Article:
Earlier this month, Facebook announced that it would start prioritizing content from family, friends, and groups. Regarding Groups, Facebook wrote:
In Groups, people often interact around public content. Local businesses connect with their communities by posting relevant updates and creating events. And news can help start conversations on important issues.
My last two posts have been about the benefits of using Facebook groups to build a business or increase product engagement with your customers. I’ve found it to be an invaluable resource that many brands, artists, and authors neglect. But after Facebook’s recent announcement, I predict many will start flocking towards them in 2018.
If you’re considering starting a group, check my posts here and here to get started. If you already have a group, here are three ways to increase engagement.
1. Ask a relevant question that will spark discussion.
A good question can go a long way. Group members love to join a conversation that will add immediate value to their lives. Study the demographic that dominates your group so that your subjects will be relevant.
Ask yourself why people are in your group and what they’re hoping to gain. Predict the problems they might be facing and start discussions that address their concerns. If you can consistently spark compelling conversations that get members learning from and engaging one another, your community will become a regular hangout spot on Facebook.
2. Post live videos and interact with the group.
Facebook is determined to become the number one video platform on the web, and I believe they will succeed. Today people laugh at Facebook shows but in a year or two, watching your favorite show on Facebook will become the new normal. Facebook’s algorithm prioritizes video content, and with this new algorithm change, you might want to consider posting more videos.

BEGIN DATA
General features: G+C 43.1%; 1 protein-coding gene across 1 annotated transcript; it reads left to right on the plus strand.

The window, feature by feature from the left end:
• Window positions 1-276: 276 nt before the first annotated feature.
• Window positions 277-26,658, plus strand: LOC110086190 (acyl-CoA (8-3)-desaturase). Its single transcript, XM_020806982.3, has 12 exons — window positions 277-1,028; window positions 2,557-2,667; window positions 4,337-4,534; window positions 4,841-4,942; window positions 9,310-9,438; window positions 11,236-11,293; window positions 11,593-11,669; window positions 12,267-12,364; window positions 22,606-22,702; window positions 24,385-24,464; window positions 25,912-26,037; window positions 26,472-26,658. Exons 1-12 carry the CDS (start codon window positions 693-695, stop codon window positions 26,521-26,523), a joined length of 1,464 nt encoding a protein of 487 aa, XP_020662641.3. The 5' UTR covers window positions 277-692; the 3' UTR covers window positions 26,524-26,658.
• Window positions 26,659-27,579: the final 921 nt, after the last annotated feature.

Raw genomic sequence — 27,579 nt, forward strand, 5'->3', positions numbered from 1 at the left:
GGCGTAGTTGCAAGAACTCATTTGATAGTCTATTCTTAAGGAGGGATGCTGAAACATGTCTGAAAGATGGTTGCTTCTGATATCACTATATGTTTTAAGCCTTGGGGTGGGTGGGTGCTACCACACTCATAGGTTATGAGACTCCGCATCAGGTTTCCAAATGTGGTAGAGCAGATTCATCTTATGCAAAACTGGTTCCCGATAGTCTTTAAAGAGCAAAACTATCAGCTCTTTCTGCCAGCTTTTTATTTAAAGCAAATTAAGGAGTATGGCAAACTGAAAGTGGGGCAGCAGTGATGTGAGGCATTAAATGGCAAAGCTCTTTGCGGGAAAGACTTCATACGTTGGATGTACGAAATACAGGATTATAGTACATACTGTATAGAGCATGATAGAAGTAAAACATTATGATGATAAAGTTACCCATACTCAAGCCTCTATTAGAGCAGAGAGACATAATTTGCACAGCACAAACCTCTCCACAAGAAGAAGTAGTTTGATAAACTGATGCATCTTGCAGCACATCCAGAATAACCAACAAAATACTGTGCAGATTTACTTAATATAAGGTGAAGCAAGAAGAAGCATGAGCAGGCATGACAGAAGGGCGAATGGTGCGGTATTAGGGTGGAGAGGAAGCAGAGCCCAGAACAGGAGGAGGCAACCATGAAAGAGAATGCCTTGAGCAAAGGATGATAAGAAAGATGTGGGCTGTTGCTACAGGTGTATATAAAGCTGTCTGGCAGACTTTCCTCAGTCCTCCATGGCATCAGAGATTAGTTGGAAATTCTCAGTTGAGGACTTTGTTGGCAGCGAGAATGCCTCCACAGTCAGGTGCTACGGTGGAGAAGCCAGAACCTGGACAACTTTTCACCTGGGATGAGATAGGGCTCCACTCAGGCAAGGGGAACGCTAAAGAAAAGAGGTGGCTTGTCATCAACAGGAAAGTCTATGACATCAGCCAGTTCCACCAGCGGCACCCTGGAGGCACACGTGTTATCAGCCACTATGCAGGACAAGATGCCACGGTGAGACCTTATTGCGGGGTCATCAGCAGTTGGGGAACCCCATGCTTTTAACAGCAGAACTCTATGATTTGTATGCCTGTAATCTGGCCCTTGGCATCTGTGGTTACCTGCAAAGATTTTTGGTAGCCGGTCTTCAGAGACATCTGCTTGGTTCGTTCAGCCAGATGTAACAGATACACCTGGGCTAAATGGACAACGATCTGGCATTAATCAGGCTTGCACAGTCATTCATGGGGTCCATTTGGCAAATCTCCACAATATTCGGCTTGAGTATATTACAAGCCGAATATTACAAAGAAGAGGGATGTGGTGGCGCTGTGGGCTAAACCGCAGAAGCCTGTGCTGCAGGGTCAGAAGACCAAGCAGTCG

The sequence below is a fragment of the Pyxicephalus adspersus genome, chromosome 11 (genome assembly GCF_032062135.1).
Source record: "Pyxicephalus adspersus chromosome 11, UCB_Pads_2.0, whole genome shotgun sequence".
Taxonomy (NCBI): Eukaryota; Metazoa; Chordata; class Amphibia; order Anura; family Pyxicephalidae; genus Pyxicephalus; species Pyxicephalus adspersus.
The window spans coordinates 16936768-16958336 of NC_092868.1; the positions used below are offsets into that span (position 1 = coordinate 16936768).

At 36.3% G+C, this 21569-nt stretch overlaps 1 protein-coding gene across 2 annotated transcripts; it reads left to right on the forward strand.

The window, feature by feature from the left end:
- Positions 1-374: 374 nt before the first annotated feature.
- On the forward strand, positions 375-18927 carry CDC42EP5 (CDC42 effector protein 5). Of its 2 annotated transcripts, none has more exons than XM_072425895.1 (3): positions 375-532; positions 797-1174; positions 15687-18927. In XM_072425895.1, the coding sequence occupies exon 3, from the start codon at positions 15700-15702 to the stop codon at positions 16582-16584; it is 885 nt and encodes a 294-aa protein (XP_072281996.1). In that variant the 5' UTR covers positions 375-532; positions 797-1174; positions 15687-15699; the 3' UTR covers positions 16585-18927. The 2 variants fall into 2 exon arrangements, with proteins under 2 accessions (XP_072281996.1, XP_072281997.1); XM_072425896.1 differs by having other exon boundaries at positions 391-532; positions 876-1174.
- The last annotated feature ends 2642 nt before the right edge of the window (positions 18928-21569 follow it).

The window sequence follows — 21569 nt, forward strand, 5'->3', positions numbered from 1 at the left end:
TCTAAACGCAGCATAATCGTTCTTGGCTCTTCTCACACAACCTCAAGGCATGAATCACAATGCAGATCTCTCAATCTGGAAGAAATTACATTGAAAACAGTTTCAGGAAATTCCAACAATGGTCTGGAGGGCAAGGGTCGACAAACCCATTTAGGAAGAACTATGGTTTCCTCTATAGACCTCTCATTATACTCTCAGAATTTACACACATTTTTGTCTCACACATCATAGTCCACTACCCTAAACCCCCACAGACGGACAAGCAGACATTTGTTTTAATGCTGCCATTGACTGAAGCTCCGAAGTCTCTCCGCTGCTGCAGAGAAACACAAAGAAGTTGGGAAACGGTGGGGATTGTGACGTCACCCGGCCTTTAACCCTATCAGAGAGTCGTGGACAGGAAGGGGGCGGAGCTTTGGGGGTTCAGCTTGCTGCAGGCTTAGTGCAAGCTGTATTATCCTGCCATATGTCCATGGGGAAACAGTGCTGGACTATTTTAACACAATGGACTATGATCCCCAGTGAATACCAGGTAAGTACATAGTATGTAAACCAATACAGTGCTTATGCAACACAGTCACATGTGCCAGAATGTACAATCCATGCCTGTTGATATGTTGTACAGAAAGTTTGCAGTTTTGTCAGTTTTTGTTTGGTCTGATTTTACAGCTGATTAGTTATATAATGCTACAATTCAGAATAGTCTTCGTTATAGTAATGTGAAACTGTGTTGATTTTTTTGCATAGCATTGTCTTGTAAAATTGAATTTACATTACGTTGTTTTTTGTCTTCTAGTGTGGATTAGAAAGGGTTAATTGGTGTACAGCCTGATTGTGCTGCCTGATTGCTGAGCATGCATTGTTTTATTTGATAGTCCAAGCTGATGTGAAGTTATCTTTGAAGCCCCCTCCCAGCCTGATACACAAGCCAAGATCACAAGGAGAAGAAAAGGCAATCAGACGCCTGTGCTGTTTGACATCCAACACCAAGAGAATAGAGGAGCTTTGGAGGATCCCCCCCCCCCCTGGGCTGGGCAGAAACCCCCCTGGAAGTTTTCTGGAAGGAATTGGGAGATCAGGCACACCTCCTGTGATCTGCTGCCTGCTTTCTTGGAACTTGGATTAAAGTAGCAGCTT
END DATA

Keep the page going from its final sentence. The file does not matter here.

Not talented in this area? Post lives videos. Host Q&As or interview someone on a topic relevant to your group. Treat it like a podcast and post consistently. Videos also allow members to attach a real person with a voice to the community rather than a logo or avatar. This aspect is essential for some users and could potentially be a game changer that encourages them to stay and engage.
3. Focus on content that will serve your members.
The most important thing you can do is figure out how you can better serve the people in your group. The worst thing a group admin can do is spend the majority of their time strategizing how to get members to buy a book, attend a conference, share a blog, or subscribe to a newsletter.
Spend 90% of your time addressing their concerns and doing as much as you can for them for free. People buy from brands that add value to their lives when they’re not spending their money. This method is excruciating if you’re in your business solely to make a profit. But if your goal is to have a positive impact on people while doing something you’re good at, you’ll have a blast and eventually turn a profit in the process.
Phillip is director of communications at Reformed Theological Seminary and a digital strategy consultant. He oversees branding, print publications, digital marketing and social media for RTS. Prior to this, he served as co-founder and vice president of the Reformed African American Network and content strategist at Desiring God. Phillip and his wife, Jasmine, have one son.